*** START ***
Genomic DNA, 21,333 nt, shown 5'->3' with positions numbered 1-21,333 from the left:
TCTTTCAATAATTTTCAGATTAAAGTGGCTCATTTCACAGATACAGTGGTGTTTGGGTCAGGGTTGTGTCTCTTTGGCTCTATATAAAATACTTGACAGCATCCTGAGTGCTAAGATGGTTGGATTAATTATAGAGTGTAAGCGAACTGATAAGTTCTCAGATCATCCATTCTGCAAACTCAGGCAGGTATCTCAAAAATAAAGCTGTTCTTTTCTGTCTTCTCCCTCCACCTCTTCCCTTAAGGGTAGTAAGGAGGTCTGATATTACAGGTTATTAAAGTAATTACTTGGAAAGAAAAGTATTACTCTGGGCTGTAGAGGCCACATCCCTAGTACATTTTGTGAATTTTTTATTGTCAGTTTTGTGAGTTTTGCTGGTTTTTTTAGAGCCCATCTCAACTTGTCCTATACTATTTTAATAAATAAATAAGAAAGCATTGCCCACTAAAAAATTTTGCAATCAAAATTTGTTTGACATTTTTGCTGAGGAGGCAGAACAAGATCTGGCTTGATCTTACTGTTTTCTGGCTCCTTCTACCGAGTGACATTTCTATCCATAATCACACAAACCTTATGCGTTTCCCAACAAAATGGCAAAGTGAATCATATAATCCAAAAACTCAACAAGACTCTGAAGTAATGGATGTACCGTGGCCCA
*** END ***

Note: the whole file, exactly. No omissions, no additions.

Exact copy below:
Genomic DNA, 21,333 nt, shown 5'->3' with positions numbered 1-21,333 from the left:
TCTTTCAATAATTTTCAGATTAAAGTGGCTCATTTCACAGATACAGTGGTGTTTGGGTCAGGGTTGTGTCTCTTTGGCTCTATATAAAATACTTGACAGCATCCTGAGTGCTAAGATGGTTGGATTAATTATAGAGTGTAAGCGAACTGATAAGTTCTCAGATCATCCATTCTGCAAACTCAGGCAGGTATCTCAAAAATAAAGCTGTTCTTTTCTGTCTTCTCCCTCCACCTCTTCCCTTAAGGGTAGTAAGGAGGTCTGATATTACAGGTTATTAAAGTAATTACTTGGAAAGAAAAGTATTACTCTGGGCTGTAGAGGCCACATCCCTAGTACATTTTGTGAATTTTTTATTGTCAGTTTTGTGAGTTTTGCTGGTTTTTTTAGAGCCCATCTCAACTTGTCCTATACTATTTTAATAAATAAATAAGAAAGCATTGCCCACTAAAAAATTTTGCAATCAAAATTTGTTTGACATTTTTGCTGAGGAGGCAGAACAAGATCTGGCTTGATCTTACTGTTTTCTGGCTCCTTCTACCGAGTGACATTTCTATCCATAATCACACAAACCTTATGCGTTTCCCAACAAAATGGCAAAGTGAATCATATAATCCAAAAACTCAACAAGACTCTGAAGTAATGGATGTACCGTGGCCCA